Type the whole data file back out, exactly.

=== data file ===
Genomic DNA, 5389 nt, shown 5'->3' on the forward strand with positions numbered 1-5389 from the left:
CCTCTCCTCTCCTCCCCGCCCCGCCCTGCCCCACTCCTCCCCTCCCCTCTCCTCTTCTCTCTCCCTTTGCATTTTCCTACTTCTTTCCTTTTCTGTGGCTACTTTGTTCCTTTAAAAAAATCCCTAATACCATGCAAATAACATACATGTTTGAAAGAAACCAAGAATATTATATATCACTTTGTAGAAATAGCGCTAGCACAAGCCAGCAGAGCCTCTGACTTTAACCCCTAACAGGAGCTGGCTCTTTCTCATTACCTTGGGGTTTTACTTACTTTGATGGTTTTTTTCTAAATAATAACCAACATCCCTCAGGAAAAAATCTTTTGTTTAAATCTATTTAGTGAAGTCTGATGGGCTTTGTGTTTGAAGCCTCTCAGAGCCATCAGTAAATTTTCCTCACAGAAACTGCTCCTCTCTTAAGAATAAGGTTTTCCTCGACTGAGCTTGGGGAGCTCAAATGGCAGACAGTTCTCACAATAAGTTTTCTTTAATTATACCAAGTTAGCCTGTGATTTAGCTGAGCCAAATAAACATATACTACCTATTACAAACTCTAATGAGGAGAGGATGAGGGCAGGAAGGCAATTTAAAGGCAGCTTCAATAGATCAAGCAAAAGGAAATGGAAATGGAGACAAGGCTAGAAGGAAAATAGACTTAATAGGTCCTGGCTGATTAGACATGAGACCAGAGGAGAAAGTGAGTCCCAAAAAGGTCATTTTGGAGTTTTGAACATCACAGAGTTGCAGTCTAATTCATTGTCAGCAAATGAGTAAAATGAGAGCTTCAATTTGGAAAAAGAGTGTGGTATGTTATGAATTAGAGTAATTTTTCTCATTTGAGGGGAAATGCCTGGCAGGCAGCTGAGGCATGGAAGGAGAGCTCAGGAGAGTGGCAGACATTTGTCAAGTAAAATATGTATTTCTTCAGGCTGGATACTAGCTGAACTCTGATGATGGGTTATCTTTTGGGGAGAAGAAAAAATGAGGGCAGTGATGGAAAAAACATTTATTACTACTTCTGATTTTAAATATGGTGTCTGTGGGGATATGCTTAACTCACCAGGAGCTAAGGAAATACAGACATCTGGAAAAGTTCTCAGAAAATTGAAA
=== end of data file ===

Genomic DNA, 5389 nt, shown 5'->3' on the forward strand with positions numbered 1-5389 from the left:
CCTCTCCTCTCCTCCCCGCCCCGCCCTGCCCCACTCCTCCCCTCCCCTCTCCTCTTCTCTCTCCCTTTGCATTTTCCTACTTCTTTCCTTTTCTGTGGCTACTTTGTTCCTTTAAAAAAATCCCTAATACCATGCAAATAACATACATGTTTGAAAGAAACCAAGAATATTATATATCACTTTGTAGAAATAGCGCTAGCACAAGCCAGCAGAGCCTCTGACTTTAACCCCTAACAGGAGCTGGCTCTTTCTCATTACCTTGGGGTTTTACTTACTTTGATGGTTTTTTTCTAAATAATAACCAACATCCCTCAGGAAAAAATCTTTTGTTTAAATCTATTTAGTGAAGTCTGATGGGCTTTGTGTTTGAAGCCTCTCAGAGCCATCAGTAAATTTTCCTCACAGAAACTGCTCCTCTCTTAAGAATAAGGTTTTCCTCGACTGAGCTTGGGGAGCTCAAATGGCAGACAGTTCTCACAATAAGTTTTCTTTAATTATACCAAGTTAGCCTGTGATTTAGCTGAGCCAAATAAACATATACTACCTATTACAAACTCTAATGAGGAGAGGATGAGGGCAGGAAGGCAATTTAAAGGCAGCTTCAATAGATCAAGCAAAAGGAAATGGAAATGGAGACAAGGCTAGAAGGAAAATAGACTTAATAGGTCCTGGCTGATTAGACATGAGACCAGAGGAGAAAGTGAGTCCCAAAAAGGTCATTTTGGAGTTTTGAACATCACAGAGTTGCAGTCTAATTCATTGTCAGCAAATGAGTAAAATGAGAGCTTCAATTTGGAAAAAGAGTGTGGTATGTTATGAATTAGAGTAATTTTTCTCATTTGAGGGGAAATGCCTGGCAGGCAGCTGAGGCATGGAAGGAGAGCTCAGGAGAGTGGCAGACATTTGTCAAGTAAAATATGTATTTCTTCAGGCTGGATACTAGCTGAACTCTGATGATGGGTTATCTTTTGGGGAGAAGAAAAAATGAGGGCAGTGATGGAAAAAACATTTATTACTACTTCTGATTTTAAATATGGTGTCTGTGGGGATATGCTTAACTCACCAGGAGCTAAGGAAATACAGACATCTGGAAAAGTTCTCAGAAAATTGAAA